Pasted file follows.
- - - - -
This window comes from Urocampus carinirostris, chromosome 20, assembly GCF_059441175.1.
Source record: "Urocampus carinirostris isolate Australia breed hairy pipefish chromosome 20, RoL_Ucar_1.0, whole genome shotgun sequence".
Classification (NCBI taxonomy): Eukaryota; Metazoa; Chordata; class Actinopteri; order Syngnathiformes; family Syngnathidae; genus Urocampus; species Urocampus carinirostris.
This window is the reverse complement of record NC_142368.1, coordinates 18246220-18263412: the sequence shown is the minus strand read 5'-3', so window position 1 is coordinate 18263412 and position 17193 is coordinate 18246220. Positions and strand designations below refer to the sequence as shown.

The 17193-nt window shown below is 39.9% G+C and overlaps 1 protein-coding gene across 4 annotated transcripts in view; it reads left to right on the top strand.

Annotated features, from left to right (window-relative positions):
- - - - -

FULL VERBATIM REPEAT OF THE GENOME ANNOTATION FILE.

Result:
This window comes from Urocampus carinirostris, chromosome 20, assembly GCF_059441175.1.
Source record: "Urocampus carinirostris isolate Australia breed hairy pipefish chromosome 20, RoL_Ucar_1.0, whole genome shotgun sequence".
Classification (NCBI taxonomy): Eukaryota; Metazoa; Chordata; class Actinopteri; order Syngnathiformes; family Syngnathidae; genus Urocampus; species Urocampus carinirostris.
This window is the reverse complement of record NC_142368.1, coordinates 18246220-18263412: the sequence shown is the minus strand read 5'-3', so window position 1 is coordinate 18263412 and position 17193 is coordinate 18246220. Positions and strand designations below refer to the sequence as shown.

The 17193-nt window shown below is 39.9% G+C and overlaps 1 protein-coding gene across 4 annotated transcripts in view; it reads left to right on the top strand.

Annotated features, from left to right (window-relative positions):